Goldman Sachs bought the SVB bonds whose $1.8 billion loss set off the startup lender’s meltdown

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Silicon Valley Bank revealed that Goldman Sachs purchased the bond portfolio on which the startup lender recorded a multibillion-dollar loss, precipitating the largest bank failure since 2008.

According to Reuters, the debt holdings were originally valued at $23.97 billion but were eventually sold for a negotiated price of $21.45 billion. Silicon Valley Bank suffered a $1.8 billion loss as a result (SVB).

The massive shortfall prompted the bank to try to raise more capital by selling shares, a plan that backfired and sparked an old-fashioned bank run, leading to the bank’s rapid meltdown.

The lender was shut down by regulators on Friday and taken over by the Financial Deposit Insurance Corporation, marking the largest bank failure since Washington Mutual went bankrupt 15 years ago. Signature Bank followed suit not long after.

The losses from SVB’s bond fire sale were primarily caused by the Federal Reserve’s aggressive monetary policy over the last year. SVB’s bond holdings have lost value as interest rates have risen by 450 basis points since March 2022, despite the fact that the lender purchased the assets when rates were relatively low. Bond prices fall as interest rates rise.

The company’s $21 billion bond portfolio had a yield of 1.79% and a duration of 3.6 years, according to SVB Financial’s updated investor deck. The 3-year US Treasury note now yields 4%, a significant increase from the levels at which the bank purchased the securities prior to 2022.

Disclaimer

We strive to uphold the highest ethical standards in all of our reporting and coverage. We StartupNews.fyi want to be transparent with our readers about any potential conflicts of interest that may arise in our work. It’s possible that some of the investors we feature may have connections to other businesses, including competitors or companies we write about. However, we want to assure our readers that this will not have any impact on the integrity or impartiality of our reporting. We are committed to delivering accurate, unbiased news and information to our audience, and we will continue to uphold our ethics and principles in all of our work. Thank you for your trust and support.

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Goldman Sachs bought the SVB bonds whose $1.8 billion loss set off the startup lender’s meltdown

Silicon Valley Bank revealed that Goldman Sachs purchased the bond portfolio on which the startup lender recorded a multibillion-dollar loss, precipitating the largest bank failure since 2008.

According to Reuters, the debt holdings were originally valued at $23.97 billion but were eventually sold for a negotiated price of $21.45 billion. Silicon Valley Bank suffered a $1.8 billion loss as a result (SVB).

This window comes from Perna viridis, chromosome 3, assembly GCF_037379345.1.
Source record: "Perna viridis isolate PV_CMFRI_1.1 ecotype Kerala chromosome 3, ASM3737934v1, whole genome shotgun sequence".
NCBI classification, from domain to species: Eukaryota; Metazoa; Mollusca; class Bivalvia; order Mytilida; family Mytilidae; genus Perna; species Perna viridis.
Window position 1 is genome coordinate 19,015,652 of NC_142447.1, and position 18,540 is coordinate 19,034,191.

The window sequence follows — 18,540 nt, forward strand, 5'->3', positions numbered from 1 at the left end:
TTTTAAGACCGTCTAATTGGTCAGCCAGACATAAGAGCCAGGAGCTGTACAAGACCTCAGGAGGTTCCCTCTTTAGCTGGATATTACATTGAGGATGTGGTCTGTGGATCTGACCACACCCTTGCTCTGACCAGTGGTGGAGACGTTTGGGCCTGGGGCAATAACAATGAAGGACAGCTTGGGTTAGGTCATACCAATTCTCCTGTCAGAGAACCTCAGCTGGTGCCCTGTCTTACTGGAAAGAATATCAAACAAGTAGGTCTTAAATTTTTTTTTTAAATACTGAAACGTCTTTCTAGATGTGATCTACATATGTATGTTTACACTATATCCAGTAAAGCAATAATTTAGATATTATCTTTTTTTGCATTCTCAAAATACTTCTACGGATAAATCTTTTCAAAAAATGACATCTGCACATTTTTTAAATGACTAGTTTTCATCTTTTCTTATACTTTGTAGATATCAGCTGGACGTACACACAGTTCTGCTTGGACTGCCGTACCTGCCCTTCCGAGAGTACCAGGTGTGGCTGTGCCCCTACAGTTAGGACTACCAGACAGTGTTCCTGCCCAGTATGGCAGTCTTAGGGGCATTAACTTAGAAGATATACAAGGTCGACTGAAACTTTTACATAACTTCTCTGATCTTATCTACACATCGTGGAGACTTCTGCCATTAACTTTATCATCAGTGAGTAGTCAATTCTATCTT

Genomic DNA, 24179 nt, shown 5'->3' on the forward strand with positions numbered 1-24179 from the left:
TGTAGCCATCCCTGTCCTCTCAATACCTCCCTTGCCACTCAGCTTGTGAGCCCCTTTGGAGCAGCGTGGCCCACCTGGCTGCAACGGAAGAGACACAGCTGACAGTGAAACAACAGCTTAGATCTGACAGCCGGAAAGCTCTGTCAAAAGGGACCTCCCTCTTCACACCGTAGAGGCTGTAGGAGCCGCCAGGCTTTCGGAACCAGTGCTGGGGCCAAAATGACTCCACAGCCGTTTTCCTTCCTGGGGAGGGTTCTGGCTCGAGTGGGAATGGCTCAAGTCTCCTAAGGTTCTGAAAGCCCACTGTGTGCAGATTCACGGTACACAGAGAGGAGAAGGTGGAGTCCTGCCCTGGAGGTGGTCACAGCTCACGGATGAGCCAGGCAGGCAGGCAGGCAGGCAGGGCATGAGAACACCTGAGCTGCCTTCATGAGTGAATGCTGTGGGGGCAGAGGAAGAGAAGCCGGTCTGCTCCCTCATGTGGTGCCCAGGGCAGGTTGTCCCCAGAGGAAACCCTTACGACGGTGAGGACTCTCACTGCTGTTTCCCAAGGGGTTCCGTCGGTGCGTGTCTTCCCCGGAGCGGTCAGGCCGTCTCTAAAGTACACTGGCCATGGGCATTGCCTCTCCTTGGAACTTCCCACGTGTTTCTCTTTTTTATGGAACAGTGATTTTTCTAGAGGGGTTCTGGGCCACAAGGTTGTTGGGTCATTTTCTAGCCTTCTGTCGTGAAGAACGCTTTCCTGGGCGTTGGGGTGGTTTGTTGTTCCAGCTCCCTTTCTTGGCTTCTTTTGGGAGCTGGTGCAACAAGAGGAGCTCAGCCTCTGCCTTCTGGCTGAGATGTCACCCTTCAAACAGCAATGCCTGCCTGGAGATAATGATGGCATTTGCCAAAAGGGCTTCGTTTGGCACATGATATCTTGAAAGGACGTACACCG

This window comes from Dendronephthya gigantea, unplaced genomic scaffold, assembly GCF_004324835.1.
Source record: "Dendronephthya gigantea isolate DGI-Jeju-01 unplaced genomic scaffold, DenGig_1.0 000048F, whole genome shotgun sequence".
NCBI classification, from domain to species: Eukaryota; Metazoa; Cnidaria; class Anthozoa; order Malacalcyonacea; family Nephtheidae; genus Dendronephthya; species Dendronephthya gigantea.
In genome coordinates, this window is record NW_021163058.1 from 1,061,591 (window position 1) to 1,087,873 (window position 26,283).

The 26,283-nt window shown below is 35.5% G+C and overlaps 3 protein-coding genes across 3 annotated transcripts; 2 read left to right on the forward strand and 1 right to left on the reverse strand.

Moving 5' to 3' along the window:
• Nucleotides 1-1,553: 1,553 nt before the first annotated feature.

The massive shortfall prompted the bank to try to raise more capital by selling shares, a plan that backfired and sparked an old-fashioned bank run, leading to the bank’s rapid meltdown.

The lender was shut down by regulators on Friday and taken over by the Financial Deposit Insurance Corporation, marking the largest bank failure since Washington Mutual went bankrupt 15 years ago. Signature Bank followed suit not long after.

The losses from SVB’s bond fire sale were primarily caused by the Federal Reserve’s aggressive monetary policy over the last year. SVB’s bond holdings have lost value as interest rates have risen by 450 basis points since March 2022, despite the fact that the lender purchased the assets when rates were relatively low. Bond prices fall as interest rates rise.

The company’s $21 billion bond portfolio had a yield of 1.79% and a duration of 3.6 years, according to SVB Financial’s updated investor deck. The 3-year US Treasury note now yields 4%, a significant increase from the levels at which the bank purchased the securities prior to 2022.

Disclaimer

We strive to uphold the highest ethical standards in all of our reporting and coverage. We StartupNews.fyi want to be transparent with our readers about any potential conflicts of interest that may arise in our work. It’s possible that some of the investors we feature may have connections to other businesses, including competitors or companies we write about. However, we want to assure our readers that this will not have any impact on the integrity or impartiality of our reporting. We are committed to delivering accurate, unbiased news and information to our audience, and we will continue to uphold our ethics and principles in all of our work. Thank you for your trust and support.

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